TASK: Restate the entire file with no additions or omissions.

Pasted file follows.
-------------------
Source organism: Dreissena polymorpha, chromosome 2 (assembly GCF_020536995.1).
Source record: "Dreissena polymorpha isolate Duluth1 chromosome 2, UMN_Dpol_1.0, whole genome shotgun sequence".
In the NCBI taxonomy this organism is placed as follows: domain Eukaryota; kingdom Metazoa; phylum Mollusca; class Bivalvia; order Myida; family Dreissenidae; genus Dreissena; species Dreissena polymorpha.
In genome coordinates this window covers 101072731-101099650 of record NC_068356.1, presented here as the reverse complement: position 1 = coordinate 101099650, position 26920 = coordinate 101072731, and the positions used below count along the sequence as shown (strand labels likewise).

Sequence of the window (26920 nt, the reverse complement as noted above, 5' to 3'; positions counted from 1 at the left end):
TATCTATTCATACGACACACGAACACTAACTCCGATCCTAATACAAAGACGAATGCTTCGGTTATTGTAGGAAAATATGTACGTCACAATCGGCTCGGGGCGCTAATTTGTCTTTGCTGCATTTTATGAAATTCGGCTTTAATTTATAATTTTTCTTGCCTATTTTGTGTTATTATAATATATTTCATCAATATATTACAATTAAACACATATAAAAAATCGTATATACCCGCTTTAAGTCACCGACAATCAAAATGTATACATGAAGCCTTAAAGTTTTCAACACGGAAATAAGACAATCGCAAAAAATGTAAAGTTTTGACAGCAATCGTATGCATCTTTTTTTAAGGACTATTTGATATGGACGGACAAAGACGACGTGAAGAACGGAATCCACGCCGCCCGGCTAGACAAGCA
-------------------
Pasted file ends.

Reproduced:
Source organism: Dreissena polymorpha, chromosome 2 (assembly GCF_020536995.1).
Source record: "Dreissena polymorpha isolate Duluth1 chromosome 2, UMN_Dpol_1.0, whole genome shotgun sequence".
In the NCBI taxonomy this organism is placed as follows: domain Eukaryota; kingdom Metazoa; phylum Mollusca; class Bivalvia; order Myida; family Dreissenidae; genus Dreissena; species Dreissena polymorpha.
In genome coordinates this window covers 101072731-101099650 of record NC_068356.1, presented here as the reverse complement: position 1 = coordinate 101099650, position 26920 = coordinate 101072731, and the positions used below count along the sequence as shown (strand labels likewise).

Sequence of the window (26920 nt, the reverse complement as noted above, 5' to 3'; positions counted from 1 at the left end):
TATCTATTCATACGACACACGAACACTAACTCCGATCCTAATACAAAGACGAATGCTTCGGTTATTGTAGGAAAATATGTACGTCACAATCGGCTCGGGGCGCTAATTTGTCTTTGCTGCATTTTATGAAATTCGGCTTTAATTTATAATTTTTCTTGCCTATTTTGTGTTATTATAATATATTTCATCAATATATTACAATTAAACACATATAAAAAATCGTATATACCCGCTTTAAGTCACCGACAATCAAAATGTATACATGAAGCCTTAAAGTTTTCAACACGGAAATAAGACAATCGCAAAAAATGTAAAGTTTTGACAGCAATCGTATGCATCTTTTTTTAAGGACTATTTGATATGGACGGACAAAGACGACGTGAAGAACGGAATCCACGCCGCCCGGCTAGACAAGCA